This report focuses on LGBTQ [lesbian, gay, bisexual, transgender, and queer or questioning] youth who become involved in the commercial sex market to meet basic survival needs, describing their experiences with law enforcement, the criminal justice system, and the child welfare system. Interviews with these youth reveal that over 70 percent had been arrested at least once, with many reporting frequent arrest for “quality-of-life” and misdemeanor crimes other than prostitution offenses. Youth described their experiences of being cycled in and out of the justice system as highly disruptive and generating far-reaching collateral consequences ranging from instability in the home and school to inability to pay fines and obtain lawful employment. This report is part of a larger three-year Urban Institute study of lesbian, gay, bisexual, transgender, and queer or questioning (LGBTQ) youth; young men who have sex with men (YMSM); and young women who have sex with women (YWSW) engaged in survival sex. Sections of this report cover: highlights; literature review; study goals and methodology; LGBTQ youth interactions with and perspectives of law enforcement—youth demographics, what type of interactions, whom do youth turn to when in trouble, and concluding thoughts; criminal justice system responses to LGBTQ youth, YMSMS, and YWSW—LGBTQ affirming policies and practices, the challenges the criminal justice system must face in addressing this population, what stakeholders need to better serve theses youth, and the role the criminal justice system must play for LGBTQ youth engaged in survival sex; child welfare stakeholder perspectives—how the child welfare system responds to these youth; and the role the child welfare system faces addressing this population; LGBTQ youth perspectives on child welfare; LGBTQ youths' experiences in the child welfare system, perspectives on these experiences, concluding thoughts; discussion and summary; policy and practice recommendations; and how these agencies can be improved according to young people.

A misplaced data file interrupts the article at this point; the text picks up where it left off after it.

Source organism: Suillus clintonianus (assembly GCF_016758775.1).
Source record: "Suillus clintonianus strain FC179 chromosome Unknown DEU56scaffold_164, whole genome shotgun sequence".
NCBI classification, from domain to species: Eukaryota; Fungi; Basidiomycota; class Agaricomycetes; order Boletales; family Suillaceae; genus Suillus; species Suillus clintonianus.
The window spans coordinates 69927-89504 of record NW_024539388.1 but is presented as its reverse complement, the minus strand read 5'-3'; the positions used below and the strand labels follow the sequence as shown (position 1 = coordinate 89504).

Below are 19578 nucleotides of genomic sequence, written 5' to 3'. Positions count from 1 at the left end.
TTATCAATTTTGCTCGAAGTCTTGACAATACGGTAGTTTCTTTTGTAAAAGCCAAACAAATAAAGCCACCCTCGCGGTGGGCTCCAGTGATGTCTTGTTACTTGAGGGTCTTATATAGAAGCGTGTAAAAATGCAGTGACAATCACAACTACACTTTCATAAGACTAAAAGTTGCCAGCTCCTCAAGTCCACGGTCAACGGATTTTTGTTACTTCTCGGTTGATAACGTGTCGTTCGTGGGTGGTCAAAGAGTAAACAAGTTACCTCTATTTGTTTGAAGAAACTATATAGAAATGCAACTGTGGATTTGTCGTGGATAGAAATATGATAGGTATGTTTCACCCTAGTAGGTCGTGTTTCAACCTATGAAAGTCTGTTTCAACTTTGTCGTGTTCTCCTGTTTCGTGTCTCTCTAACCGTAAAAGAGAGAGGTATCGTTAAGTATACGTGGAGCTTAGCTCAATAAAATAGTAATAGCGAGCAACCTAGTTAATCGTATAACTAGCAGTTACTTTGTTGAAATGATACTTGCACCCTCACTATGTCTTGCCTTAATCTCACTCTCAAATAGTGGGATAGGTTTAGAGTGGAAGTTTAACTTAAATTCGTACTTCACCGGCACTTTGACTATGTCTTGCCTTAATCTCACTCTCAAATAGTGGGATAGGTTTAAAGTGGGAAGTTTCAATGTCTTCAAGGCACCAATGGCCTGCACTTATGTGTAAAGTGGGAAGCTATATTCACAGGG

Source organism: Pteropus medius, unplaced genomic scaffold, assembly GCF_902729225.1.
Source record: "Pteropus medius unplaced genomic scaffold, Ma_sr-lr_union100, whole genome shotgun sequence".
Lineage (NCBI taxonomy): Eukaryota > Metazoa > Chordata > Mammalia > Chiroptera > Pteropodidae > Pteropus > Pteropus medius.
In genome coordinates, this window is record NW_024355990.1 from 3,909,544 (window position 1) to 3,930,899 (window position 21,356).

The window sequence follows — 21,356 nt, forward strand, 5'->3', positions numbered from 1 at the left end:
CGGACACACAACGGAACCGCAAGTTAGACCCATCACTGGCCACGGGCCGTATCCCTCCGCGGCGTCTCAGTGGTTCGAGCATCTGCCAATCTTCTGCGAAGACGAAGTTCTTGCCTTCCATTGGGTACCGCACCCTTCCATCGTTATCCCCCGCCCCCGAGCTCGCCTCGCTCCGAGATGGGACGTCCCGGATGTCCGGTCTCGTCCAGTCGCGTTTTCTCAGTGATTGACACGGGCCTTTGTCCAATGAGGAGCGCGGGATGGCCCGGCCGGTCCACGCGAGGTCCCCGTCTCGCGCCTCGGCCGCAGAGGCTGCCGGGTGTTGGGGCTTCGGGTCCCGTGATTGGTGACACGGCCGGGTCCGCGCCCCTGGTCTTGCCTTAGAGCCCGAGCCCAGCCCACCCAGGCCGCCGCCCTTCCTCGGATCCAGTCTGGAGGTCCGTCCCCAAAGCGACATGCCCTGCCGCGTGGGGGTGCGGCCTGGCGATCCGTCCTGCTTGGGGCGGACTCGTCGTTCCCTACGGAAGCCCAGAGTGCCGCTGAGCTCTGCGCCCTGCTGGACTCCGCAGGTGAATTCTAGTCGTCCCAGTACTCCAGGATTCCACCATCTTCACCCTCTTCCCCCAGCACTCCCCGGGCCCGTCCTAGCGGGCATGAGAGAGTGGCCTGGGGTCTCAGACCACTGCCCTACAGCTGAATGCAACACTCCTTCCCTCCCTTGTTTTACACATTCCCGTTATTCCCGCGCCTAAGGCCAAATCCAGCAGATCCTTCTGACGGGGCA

"Roughly 2.2 million people are locked up in prison or jail; 7 million are under correctional control, which includes parole and probation; and more than $80 billion is spent on corrections every year. Research has shown that policy changes over the past four decades have put more people in prison and kept them there longer, leading to exponential growth in the prison population even while crime has dropped to historic lows. But despite widespread agreement that mass incarceration is a serious problem, the national conversation is light on details about what it will take to achieve meaningful and sustainable reductions … To advance the policy conversation, decisionmakers and the public need to know the impact of potential policy changes. Our Prison Population Forecaster can estimate the effect, by state, of policies that aim to reduce prison admissions and length of stay for the most common types of offenses. The tool currently uses data from 15 states, representing nearly 40 percent of the national prison population, to forecast population trends and project the impact of changes on rates of admission or lengths of stay in prison … This forecasting tool paves the way for a more productive conversation about the need for tailored reforms that address the unique drivers of mass incarceration in each jurisdiction" (p.1). This website provides interactive access to these statistics comprising the Forecaster: select one of 15 states or all states; select offense/admission type—violent, nonviolent, property, drug, revocations, and all offenses; select policy change—reduce new admissions, and reduce length of stay; and state percent reduction—reduce by 5%, 10%, 25%, and 50%. The article looks at: the reforms needed to reduce mass incarceration at the state level; rethinking who goes to prison and how long they stay; and whether there is any low-hanging fruit left—more methods to reduce national prison populations.
"All crime data have flaws, but sexual assault data are notoriously inaccurate. Why are these data so problematic? And what are the consequences for how we address sexual violence in the United States? Data on rape and sexual assault suffer from inconsistent estimates and underreporting, leading to misunderstandings about the extent of the problem and adequate policy solutions. Let’s look at two major sources of information on the topic: survey-based studies that estimate prevalence of sexual assaults and criminal justice system data. In this post, we look at data on female victims of sexual violence, since most existing reports and statistics focus on women. Data on sexual assault against men are especially sparse; we know even less about the experiences of male victims" (p. 1). Sections cover: two different surveys, two different stories—National Crime Victimization Survey (NCVS) and the National Intimate Partner Sexual Violence Survey (NISVS); and why criminal justice data can be misleading.